Oktoberfest begins in Germany amid tight security

2016-09-17 16:34
A waitress carries beer during the opening of the Oktoberfest beer festival in Munich amid tight security. (Matthias Schrader, AP)

A waitress carries beer during the opening of the Oktoberfest beer festival in Munich amid tight security. (Matthias Schrader, AP)

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Munich - The Oktoberfest, Munich's annual beer festival, opened on Saturday with a stronger police presence than usual after a string of attacks in recent months in Germany.

In the southern region of Bavaria, where Munich is located, two attacks by jihadists took place over the summer and another one was committed by a migrant with psychiatric problems in which nine people died.

Munich's mayor, Dieter Reiter, officially opened the festival's 183rd edition on Saturday morning.

Shopping centre

The Theresienwiese, the open space that hosts the Oktoberfest until October 3, is fenced off for the first time.

Large bags are banned and 600 police officers are permanently on duty instead of the usual 500. Video surveillance has also been boosted.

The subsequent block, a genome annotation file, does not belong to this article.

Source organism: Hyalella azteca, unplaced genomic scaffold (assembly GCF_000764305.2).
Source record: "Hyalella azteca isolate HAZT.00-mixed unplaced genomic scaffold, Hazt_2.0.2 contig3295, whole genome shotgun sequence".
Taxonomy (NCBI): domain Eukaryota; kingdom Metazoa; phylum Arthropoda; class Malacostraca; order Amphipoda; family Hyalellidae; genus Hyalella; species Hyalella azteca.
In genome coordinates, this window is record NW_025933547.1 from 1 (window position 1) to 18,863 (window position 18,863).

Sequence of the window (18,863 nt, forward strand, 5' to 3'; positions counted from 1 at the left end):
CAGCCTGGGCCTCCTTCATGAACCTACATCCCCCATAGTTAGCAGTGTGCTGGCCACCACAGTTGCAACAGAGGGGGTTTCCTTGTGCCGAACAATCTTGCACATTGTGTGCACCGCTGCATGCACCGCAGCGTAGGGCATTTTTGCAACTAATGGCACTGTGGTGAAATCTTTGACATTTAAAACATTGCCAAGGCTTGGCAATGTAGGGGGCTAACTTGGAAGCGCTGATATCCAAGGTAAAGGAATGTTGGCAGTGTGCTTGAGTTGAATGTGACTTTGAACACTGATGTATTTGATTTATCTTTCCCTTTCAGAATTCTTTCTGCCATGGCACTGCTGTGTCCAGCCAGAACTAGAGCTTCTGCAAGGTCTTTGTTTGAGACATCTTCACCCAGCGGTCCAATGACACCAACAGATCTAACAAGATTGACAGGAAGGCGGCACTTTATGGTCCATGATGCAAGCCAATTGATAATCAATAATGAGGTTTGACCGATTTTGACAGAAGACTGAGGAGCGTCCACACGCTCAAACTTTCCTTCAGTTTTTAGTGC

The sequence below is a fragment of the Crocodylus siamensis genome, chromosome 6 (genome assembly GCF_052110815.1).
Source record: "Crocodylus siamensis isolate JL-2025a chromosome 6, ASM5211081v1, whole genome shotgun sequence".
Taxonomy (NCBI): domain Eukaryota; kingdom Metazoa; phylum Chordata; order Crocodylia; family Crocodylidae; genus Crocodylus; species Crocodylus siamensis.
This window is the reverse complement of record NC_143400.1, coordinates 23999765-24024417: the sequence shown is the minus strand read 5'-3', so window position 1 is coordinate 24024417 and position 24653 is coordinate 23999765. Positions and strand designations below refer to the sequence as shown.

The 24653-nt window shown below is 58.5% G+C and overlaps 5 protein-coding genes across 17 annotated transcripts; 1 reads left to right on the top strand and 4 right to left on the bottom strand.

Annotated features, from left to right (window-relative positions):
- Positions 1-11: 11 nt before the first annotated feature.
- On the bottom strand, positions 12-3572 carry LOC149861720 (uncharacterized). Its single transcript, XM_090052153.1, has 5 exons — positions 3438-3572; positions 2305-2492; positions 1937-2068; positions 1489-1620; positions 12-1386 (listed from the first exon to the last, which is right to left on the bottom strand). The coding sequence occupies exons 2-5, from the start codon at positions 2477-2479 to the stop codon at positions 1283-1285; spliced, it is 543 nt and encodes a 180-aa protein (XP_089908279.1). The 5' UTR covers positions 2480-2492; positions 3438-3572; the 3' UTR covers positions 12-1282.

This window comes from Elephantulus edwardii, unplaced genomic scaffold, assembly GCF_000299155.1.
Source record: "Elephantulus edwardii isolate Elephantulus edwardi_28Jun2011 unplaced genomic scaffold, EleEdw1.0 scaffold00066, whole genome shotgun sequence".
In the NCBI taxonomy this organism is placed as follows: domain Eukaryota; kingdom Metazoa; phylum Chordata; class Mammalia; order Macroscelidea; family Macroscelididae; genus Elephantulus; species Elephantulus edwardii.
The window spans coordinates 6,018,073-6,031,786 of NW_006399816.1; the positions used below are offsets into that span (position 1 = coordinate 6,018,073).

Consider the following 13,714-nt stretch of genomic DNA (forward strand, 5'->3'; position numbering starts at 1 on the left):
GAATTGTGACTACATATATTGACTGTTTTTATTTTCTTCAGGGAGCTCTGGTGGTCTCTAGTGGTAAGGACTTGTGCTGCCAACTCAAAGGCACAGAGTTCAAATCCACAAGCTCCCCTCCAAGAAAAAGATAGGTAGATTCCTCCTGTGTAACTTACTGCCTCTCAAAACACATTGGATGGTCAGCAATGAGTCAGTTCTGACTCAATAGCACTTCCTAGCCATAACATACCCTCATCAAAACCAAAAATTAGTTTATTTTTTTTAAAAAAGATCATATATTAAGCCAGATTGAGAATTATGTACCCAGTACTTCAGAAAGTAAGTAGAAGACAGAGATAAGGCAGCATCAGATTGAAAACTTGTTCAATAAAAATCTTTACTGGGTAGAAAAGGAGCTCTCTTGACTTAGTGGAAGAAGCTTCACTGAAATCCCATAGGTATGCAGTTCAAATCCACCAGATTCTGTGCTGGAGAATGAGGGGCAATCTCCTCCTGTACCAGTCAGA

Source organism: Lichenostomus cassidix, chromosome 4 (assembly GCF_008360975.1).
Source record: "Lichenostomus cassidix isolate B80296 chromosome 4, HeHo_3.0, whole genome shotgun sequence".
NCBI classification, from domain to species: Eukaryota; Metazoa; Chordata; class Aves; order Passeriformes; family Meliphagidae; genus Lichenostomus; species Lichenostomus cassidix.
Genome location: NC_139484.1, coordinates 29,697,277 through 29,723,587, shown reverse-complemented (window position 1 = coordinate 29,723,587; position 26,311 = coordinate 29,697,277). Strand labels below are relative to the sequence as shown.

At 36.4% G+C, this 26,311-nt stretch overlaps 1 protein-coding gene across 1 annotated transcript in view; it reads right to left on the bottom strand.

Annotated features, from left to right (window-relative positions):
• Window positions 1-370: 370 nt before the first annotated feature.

"We have already noticed that people's sense of security has deteriorated. So we want to show that with more officers we are ready," said Munich's deputy police chief Werner Feiler.

Organisers are worried that security concerns will mean fewer people will come to the festival this year.

In 2015, when Bavaria received record numbers of migrants, about 5.9 million people visited the Oktoberfest...400 000 fewer than in 2014.

Refused asylum

In July of this year, teenager David Ali Sonboly, a German-Iranian, shot dead nine people and injured 35 in a shopping centre before killing himself.

Four days earlier, a 17-year-old asylum seeker went on a rampage with an axe and a knife on a train in Bavaria, injuring five people. He was believed to have been a "lone wolf" Afghan or Pakistani inspired by the Islamic State group.

Also in July, 15 people were wounded when a Syrian national who had been refused asylum in Germany blew himself up outside a music festival.

Read more on:    germany  |  security

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